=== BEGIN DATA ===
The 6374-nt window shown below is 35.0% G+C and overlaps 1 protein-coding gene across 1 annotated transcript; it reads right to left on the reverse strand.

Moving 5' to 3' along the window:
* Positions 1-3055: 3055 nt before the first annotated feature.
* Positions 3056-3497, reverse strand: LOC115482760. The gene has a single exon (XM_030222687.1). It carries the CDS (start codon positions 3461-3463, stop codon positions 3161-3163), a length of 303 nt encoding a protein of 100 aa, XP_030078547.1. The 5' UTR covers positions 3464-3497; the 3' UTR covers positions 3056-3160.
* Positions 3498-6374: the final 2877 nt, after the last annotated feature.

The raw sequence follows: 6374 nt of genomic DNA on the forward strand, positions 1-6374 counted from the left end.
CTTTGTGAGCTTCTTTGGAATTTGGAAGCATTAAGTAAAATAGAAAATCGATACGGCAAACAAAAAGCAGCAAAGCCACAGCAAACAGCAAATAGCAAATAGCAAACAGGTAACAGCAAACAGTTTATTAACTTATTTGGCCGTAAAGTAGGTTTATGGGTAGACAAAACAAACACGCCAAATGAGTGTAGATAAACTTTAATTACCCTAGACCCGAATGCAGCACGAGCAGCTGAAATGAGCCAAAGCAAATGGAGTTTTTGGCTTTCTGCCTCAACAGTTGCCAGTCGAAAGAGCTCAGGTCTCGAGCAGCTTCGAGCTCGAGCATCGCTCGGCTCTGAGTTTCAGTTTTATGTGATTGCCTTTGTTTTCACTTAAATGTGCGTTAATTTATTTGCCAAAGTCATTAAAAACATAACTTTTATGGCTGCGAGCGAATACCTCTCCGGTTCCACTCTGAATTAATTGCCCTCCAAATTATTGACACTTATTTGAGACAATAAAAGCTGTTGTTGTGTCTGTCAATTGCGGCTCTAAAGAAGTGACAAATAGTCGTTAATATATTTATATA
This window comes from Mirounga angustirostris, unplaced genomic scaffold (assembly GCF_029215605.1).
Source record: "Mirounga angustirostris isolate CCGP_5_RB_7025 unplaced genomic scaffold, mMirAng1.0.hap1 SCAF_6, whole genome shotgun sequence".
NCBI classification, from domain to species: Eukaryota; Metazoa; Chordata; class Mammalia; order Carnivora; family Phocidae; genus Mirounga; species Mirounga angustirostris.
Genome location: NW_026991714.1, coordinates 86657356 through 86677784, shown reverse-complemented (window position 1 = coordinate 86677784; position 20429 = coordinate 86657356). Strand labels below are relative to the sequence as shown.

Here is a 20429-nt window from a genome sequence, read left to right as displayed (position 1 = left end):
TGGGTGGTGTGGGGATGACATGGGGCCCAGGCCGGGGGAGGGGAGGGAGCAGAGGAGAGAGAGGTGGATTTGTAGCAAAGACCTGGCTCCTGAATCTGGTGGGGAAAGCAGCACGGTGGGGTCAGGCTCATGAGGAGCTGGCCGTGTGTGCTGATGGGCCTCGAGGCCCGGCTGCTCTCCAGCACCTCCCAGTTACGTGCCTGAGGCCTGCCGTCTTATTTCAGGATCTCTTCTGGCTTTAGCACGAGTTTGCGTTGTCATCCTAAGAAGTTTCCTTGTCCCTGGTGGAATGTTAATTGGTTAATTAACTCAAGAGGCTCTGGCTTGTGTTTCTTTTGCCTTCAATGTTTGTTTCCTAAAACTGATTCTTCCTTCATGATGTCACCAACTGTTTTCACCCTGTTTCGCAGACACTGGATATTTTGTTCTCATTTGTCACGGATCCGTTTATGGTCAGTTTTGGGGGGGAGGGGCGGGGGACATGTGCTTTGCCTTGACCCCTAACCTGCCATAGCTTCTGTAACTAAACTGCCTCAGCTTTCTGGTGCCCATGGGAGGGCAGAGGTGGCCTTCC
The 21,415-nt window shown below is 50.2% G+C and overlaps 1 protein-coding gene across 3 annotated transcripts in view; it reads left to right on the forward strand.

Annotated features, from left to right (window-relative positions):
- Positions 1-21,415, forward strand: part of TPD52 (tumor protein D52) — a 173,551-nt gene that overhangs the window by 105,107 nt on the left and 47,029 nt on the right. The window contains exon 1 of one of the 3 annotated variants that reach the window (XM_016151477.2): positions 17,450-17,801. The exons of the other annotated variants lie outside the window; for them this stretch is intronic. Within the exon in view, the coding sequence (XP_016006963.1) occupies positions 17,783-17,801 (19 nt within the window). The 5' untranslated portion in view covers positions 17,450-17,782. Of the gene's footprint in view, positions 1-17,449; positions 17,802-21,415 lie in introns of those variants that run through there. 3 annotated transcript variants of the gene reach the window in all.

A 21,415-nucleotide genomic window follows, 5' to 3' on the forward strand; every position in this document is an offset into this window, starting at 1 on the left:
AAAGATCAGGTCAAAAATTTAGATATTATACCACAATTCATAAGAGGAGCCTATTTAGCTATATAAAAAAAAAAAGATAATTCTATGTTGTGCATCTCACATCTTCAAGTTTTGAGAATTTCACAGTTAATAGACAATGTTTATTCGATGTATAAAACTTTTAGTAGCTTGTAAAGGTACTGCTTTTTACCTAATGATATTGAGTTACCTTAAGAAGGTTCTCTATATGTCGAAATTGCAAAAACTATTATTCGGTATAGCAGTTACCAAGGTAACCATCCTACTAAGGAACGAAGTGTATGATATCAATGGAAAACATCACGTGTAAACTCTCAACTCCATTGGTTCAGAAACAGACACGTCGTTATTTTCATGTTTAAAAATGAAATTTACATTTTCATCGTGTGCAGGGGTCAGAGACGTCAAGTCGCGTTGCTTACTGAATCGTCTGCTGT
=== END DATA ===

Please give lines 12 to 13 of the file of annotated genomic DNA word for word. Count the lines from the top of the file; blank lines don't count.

Here is a 20429-nt window from a genome sequence, read left to right as displayed (position 1 = left end):
TGGGTGGTGTGGGGATGACATGGGGCCCAGGCCGGGGGAGGGGAGGGAGCAGAGGAGAGAGAGGTGGATTTGTAGCAAAGACCTGGCTCCTGAATCTGGTGGGGAAAGCAGCACGGTGGGGTCAGGCTCATGAGGAGCTGGCCGTGTGTGCTGATGGGCCTCGAGGCCCGGCTGCTCTCCAGCACCTCCCAGTTACGTGCCTGAGGCCTGCCGTCTTATTTCAGGATCTCTTCTGGCTTTAGCACGAGTTTGCGTTGTCATCCTAAGAAGTTTCCTTGTCCCTGGTGGAATGTTAATTGGTTAATTAACTCAAGAGGCTCTGGCTTGTGTTTCTTTTGCCTTCAATGTTTGTTTCCTAAAACTGATTCTTCCTTCATGATGTCACCAACTGTTTTCACCCTGTTTCGCAGACACTGGATATTTTGTTCTCATTTGTCACGGATCCGTTTATGGTCAGTTTTGGGGGGGAGGGGCGGGGGACATGTGCTTTGCCTTGACCCCTAACCTGCCATAGCTTCTGTAACTAAACTGCCTCAGCTTTCTGGTGCCCATGGGAGGGCAGAGGTGGCCTTCC